We’re already a few weeks into 2020, and by this point you’re probably in one of two mindsets...

  1. “Happy new year to me, this is all going brilliantly, I am doing such a great job achieving the goals I set!”
  2. “Go away! I don’t want to talk about new year’s resolutions, especially mine.”

New year’s resolutions. For some they are a force for good, a real motivator that actually gets results — but for many they are little short of a well-intentioned disaster that makes you wonder why you bothered in the first place.

Hmm, this hasn’t been a very upbeat intro, has it? Let me get to the point. Whether you’re one of those shiny people doing amazing things or a bit less shiny but still giving it a good go, we’re all at risk of burning out if certain factors all click together.

It is a force to be reckoned with and not something to be underestimated, as fellow Timetastic writer Michael recently explored.

It's about to get toasty

Deviating from my usual exploration of success stories in Timetastic-loving businesses, this time around I’m diving into my own mind to tell you about my burnout experience.

A few things to mention before I begin. Burnout comes in all different shapes and sizes. The effect is the same for many — lack of motivation, not caring about the things you normally would care about etc — but the events leading up to it are unique to the individual. I reckon my burnout episode was not particularly severe, especially after getting some perspective reading about other people’s experiences. But I think you’ll be able to relate to a lot of the things that happened.

Here we go, then, back to 2007. It's funny to think that I got burnt out at a time when I didn't own a house or have any children. I had very little in the way of serious commitments, aside from my studies at university. As the summer arrived, it was time to take a break from uni.

Ahh, a nice break. Recharge the old batteries. Any hopes for rest were soon dashed, however, when I had the opportunity to spend a few months at a nearby game development studio, testing and balancing (setting difficulty levels) the fourth instalment of a popular driving game series.

So, I could spend the summer sitting at home playing games all day... Or get paid to do it sitting somewhere else. Seems like a no-brainer!

It all started off pretty well. The game was in relatively good shape when I started testing, though there was plenty of weird stuff, too, such as pedestrians walking around 500ft in mid-air and cars falling through the track in various places. I was immediately hooked, though, and in a happy place — I get quite a thrill from driving against the stopwatch.

It was a great place to work, too. The people were nice, I was surrounded by a like-minded bunch who didn’t mind having a laugh every now and then. Friday was cake day. I couldn’t believe my eyes when I first witnessed cake day.

The arrival of the cake was announced, and 100 or so bleary-eyed geniuses descended upon the kitchen for a feast.

Imagine how much cake you’d need for that many people. It definitely gave everyone a buzz for the rest of the afternoon, and I don’t think that was entirely down to the sugar…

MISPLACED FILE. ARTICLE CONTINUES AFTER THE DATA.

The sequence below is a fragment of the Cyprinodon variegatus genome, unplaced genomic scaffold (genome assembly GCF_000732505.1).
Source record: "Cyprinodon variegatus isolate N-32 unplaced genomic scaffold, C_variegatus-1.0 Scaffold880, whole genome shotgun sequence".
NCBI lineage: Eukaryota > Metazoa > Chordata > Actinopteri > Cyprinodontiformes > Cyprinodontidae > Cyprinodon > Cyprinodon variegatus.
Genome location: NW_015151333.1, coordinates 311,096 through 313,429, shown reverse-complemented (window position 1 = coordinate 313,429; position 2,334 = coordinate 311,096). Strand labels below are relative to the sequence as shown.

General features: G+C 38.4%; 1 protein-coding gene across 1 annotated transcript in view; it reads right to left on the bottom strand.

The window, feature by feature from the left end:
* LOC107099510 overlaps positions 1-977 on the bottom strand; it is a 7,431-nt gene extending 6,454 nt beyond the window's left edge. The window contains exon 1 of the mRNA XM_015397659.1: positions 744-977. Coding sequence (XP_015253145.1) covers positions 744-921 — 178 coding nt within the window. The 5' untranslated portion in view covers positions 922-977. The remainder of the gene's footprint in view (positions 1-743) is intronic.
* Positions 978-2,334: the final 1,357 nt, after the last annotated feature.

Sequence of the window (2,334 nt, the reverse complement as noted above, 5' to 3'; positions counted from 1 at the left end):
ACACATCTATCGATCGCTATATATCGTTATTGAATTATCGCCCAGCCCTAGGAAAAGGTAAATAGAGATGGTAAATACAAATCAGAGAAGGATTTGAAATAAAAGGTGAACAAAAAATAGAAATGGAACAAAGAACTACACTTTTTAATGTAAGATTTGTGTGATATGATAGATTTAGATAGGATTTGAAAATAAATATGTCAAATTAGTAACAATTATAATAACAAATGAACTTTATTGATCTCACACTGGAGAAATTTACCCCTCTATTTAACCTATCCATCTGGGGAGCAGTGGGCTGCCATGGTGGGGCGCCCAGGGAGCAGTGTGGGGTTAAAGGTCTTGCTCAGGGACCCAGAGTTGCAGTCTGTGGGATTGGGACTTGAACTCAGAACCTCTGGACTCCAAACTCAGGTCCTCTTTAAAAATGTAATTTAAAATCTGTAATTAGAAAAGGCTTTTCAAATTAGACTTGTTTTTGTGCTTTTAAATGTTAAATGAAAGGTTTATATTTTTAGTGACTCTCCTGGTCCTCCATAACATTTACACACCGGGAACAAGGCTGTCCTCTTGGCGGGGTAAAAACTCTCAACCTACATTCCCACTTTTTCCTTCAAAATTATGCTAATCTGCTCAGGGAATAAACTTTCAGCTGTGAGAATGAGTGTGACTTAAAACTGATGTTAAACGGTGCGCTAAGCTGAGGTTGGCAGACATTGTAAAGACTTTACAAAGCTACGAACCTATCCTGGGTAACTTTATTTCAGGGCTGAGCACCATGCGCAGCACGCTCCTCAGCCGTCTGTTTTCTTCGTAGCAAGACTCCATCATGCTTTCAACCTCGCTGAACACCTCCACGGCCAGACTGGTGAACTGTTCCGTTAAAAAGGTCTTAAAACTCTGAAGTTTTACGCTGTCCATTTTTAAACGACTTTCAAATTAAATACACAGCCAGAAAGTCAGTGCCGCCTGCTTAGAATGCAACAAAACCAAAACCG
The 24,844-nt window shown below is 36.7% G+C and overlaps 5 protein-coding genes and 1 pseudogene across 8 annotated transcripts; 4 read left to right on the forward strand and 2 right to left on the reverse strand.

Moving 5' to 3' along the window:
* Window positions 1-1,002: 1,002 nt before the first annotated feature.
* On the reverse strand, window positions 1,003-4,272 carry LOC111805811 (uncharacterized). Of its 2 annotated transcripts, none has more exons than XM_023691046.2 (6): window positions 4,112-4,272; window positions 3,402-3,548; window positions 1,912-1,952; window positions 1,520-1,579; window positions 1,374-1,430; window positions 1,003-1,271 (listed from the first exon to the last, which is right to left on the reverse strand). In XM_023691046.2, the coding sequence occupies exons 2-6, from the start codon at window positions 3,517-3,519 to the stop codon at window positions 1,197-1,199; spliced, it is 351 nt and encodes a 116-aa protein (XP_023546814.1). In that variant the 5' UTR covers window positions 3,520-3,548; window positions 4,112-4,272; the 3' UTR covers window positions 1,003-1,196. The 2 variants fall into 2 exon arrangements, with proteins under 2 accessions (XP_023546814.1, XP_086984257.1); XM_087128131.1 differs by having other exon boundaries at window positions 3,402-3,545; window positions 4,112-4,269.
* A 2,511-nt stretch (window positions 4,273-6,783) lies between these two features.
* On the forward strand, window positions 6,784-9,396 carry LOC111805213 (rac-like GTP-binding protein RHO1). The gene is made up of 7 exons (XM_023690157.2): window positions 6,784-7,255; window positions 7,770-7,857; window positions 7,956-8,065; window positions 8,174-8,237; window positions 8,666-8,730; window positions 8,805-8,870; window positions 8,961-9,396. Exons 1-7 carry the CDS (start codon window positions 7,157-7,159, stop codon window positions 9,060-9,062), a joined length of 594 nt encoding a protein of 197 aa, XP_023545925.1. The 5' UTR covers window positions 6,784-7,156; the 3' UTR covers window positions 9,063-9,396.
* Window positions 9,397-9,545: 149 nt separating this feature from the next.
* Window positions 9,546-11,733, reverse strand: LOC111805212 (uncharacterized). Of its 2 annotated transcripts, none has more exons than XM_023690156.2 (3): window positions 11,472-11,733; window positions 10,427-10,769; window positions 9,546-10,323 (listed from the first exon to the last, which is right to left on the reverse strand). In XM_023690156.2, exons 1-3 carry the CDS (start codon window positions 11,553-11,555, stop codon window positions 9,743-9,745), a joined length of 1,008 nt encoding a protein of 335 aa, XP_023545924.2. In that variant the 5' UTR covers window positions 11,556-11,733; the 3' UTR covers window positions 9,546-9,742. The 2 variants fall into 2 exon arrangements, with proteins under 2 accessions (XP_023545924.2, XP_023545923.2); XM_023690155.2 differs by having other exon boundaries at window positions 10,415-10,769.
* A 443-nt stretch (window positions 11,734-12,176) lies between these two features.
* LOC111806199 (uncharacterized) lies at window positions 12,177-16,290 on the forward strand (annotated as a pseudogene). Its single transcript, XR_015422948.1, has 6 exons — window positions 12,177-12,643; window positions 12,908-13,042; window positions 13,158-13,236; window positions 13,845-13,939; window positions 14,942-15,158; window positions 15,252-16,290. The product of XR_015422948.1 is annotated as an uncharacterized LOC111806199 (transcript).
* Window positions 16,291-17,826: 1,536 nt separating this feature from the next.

"I'd like them all please. YES, ALL OF THEM." (Photo by Toa Heftiba / Unsplash)

So, for several weeks everything was lovely. I’d work solidly for eight hours a day, with a decent lunch break in the middle, from Monday to Friday. Sometimes I’d get tired, but this usually passed or was overcome with coffee. With each new week the game grew, with new things ready to test, new cars to try, new game modes to play, new challenges to master — and new bugs to find.

Pressure building

I was balancing the hardest difficulty level, and I took this responsibility very seriously, I was always chasing perfection to make sure it was genuinely difficult, but with just enough hope sprinkled in for players to feel like they could get there if they tried hard enough. This meant when a lap was done, I’d try again to see if I could go even faster, repeating this process until reaching the limit of my talent. It was an absorbing task, and ultimately an exhausting one.

There came a point during the game’s development when a big push was needed on testing, and I could do as much overtime as I liked. For 20-year-old me this was irresistible given the generous hourly rate I was earning, and I pumped the hours in. This soon caught up with me, though. I was tired again and couldn’t shake it off, then one night when I got home my body seemed to say ‘enough’ and I felt horrendously ill. I could barely function and took a break for a few days to recharge.

It’s fair to say my burnout was self-inflicted. No one was putting me under pressure to do more hours, that all came from me and my desire to help make the game live up to the successful titles that went before it. If I’d told my employer I needed to take a break, they wouldn’t have hesitated to send me home.

Sometimes it’s easy to think you’re invincible. After spending months of my life in a virtual world, it’s little wonder I felt this way.

I learnt that everyone has a limit, and that it’s important to notice the signs when you’re heading for an implosion.

So, as we fight (or glide, shiny people) our way through a new decade, remember that burnout lurks around the corner for all of us. If you think you’re pushing yourself too far, keep an eye out for a chance to get some rest and make sure you get the downtime you need before it all gets too much.